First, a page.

Mathematical Recreations; April 2000; Scientific American Magazine; by Stewart; 2 Page(s)
In his 1917 book Amusements in Mathematics, English puzzle maker Henry Ernest Dudeney described a fanciful problem based on the Battle of Hastings, the famous confrontation in 1066 between the Saxons under King Harold and the Normans under William the Conqueror. According to Dudeney, an ancient chronicle of the battle stated: "The men of Harold stood well together, as their wont was, and formed sixty and one squares, with a like number of men in every square thereof.... When Harold threw himself into the fray the Saxons were one mighty square of men." What, asked Dudeney, is the smallest possible number of men in King Harold's army?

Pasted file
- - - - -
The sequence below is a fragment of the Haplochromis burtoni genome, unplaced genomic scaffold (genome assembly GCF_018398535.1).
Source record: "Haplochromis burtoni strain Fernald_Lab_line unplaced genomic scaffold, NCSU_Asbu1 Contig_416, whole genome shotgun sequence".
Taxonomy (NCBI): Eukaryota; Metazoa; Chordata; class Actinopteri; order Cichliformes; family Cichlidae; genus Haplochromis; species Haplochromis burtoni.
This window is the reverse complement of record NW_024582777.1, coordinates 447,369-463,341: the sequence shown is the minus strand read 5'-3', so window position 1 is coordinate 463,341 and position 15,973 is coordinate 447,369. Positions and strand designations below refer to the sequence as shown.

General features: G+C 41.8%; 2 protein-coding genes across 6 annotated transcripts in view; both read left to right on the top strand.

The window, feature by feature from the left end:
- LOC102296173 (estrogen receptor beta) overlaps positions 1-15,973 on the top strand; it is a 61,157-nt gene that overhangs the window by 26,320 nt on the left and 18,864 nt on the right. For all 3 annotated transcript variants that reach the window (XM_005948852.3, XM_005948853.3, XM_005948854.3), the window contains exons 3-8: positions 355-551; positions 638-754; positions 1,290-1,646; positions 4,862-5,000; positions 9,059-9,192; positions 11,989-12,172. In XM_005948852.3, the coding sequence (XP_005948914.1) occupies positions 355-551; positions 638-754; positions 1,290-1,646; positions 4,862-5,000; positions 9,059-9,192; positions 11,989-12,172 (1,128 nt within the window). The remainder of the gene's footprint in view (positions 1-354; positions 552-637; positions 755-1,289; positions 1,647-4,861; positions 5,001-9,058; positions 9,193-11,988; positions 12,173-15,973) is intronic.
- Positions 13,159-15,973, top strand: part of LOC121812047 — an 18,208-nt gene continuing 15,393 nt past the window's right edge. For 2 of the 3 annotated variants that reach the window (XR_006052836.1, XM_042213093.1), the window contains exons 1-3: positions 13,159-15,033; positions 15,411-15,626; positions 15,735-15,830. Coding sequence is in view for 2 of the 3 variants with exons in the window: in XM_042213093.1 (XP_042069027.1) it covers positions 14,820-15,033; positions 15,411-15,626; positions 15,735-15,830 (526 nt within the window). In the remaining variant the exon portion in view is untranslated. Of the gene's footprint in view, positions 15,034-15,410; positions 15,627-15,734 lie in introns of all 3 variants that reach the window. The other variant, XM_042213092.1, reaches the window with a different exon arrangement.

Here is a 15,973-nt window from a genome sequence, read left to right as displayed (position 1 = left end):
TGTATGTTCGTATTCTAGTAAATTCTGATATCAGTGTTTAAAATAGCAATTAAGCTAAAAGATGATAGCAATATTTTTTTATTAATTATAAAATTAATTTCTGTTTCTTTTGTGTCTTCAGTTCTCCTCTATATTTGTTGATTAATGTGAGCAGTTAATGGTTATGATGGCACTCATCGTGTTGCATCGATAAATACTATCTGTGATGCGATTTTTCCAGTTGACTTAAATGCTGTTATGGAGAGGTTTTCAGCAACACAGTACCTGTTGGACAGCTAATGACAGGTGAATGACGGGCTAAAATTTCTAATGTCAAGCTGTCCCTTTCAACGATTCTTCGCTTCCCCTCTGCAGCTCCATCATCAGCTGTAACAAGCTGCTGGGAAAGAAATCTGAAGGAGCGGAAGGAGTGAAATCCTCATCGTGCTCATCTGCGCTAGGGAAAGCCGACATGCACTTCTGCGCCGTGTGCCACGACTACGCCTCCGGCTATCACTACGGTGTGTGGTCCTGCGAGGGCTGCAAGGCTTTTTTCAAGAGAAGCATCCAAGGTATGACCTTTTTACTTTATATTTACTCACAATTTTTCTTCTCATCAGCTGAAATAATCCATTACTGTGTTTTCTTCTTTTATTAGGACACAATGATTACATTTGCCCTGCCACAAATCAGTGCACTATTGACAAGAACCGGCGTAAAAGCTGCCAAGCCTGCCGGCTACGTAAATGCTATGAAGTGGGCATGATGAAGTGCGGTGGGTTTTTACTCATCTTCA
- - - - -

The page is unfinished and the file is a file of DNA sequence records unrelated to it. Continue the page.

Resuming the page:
Mathematically, we want to find a perfect square that, when multiplied by 61 and increased by 1, yields another perfect square. That is, we want integer solutions of the equation y2 = 61x2 + 1. This is an example of a Pell equation, mistakenly named after an obscure 17th-century English mathematician whose contributions to the field were not original. Equations of this general kind-in which 61 can be replaced by any nonsquare positive integer-always have infinitely many solutions. The technique for calculating the solutions is called the continued-fractions method, which can be found in most number theory textbooks.